Big Data Analytics, Text Mining and Modern English Language
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The modern English Language took centuries to convert from old English. The word ‘hath’ of old English for example, has taken centuries to become ‘have’ in the modern English Language. If these changes had not been occurred there would not have been the possibility of modern words. A text written in fifteen century can be difficult to read and if we go back a couple of more centuries, it would be like reading a different language. In this paper, we have used the text mining techniques to analyze the old and modern English languages. We have introduced the Common-Words Counting algorithm that identifies common words of 15th century that diminishes gradually in the later centuries. We computed the speed of linguistic changes and identified the reasons behind them. For this purpose, 34000 text books were downloaded from Project Gutenberg of different authors, between 15th to 19th centuries. These books were categorized into five centuries in the range from 15th to 19th centuries. We selected most common words from the books of 15th century and calculated their frequencies in other centuries. We calculated the sum of Term Frequency-Inverse Document Frequency (TF-IDF) of these words and proved that frequencies of words were decreasing from 15th century to 19th century with some words even disappeared in other centuries, such as ‘doth’, ‘hath’, punt, guise and ‘selfe’. We calculated the speed of changing of words using the slope formula. We proved that the words were changing during each century with the speed of changing of words being the lowest during 16th – 17th centuries and the highest during 18th – 19th centuries which shows that the old words or their spellings were changed to the modern words during 18th – 19th centuries. The industrialization, modernization, and British Empire invasion were the key factors, which changed the old English language into modern English language.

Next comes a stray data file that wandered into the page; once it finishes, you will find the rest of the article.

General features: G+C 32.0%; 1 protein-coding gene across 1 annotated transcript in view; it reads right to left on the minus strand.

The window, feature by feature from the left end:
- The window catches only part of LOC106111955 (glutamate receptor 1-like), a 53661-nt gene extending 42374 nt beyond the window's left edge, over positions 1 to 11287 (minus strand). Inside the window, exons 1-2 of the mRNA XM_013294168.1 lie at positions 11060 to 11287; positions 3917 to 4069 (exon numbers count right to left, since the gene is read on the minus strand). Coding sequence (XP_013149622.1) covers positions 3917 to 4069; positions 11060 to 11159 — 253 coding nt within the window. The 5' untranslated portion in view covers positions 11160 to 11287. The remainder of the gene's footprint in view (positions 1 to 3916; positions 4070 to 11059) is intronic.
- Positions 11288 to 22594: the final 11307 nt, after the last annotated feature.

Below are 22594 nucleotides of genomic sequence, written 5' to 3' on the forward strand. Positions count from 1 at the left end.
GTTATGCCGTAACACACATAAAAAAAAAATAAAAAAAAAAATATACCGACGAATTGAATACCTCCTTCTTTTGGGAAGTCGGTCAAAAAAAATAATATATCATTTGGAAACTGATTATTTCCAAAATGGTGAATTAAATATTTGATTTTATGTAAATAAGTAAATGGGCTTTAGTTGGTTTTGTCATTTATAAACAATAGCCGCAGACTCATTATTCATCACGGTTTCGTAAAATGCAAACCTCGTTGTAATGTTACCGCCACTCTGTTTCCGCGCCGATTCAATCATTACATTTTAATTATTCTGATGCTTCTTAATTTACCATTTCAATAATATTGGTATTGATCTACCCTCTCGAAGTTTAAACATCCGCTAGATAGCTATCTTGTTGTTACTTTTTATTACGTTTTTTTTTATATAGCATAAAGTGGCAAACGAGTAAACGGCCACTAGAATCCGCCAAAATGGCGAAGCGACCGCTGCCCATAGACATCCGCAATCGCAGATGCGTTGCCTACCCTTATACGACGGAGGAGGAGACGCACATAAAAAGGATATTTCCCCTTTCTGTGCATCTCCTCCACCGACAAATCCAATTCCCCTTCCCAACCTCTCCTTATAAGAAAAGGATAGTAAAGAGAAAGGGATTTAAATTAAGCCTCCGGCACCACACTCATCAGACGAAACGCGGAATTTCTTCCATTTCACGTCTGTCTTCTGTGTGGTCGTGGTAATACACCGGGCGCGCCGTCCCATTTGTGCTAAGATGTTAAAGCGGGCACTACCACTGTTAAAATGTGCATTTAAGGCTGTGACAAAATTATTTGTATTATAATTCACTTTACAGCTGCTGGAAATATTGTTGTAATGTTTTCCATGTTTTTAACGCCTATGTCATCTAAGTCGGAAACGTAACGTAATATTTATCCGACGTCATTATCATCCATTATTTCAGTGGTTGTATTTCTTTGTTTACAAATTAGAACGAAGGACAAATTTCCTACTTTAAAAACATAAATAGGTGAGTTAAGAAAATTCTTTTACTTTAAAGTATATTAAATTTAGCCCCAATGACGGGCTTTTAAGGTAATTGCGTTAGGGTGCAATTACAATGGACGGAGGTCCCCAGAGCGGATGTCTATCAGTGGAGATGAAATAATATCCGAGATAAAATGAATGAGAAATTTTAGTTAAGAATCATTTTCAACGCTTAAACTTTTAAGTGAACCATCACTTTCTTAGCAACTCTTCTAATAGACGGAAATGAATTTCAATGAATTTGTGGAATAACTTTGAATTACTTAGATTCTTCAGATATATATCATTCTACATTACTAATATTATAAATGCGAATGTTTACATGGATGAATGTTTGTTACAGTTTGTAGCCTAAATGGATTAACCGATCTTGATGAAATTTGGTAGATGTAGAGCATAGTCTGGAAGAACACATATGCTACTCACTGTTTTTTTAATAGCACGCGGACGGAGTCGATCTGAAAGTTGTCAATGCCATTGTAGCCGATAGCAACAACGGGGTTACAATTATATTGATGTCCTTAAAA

KeywordsText mining TF-IDF English language Speed of linguistic changes
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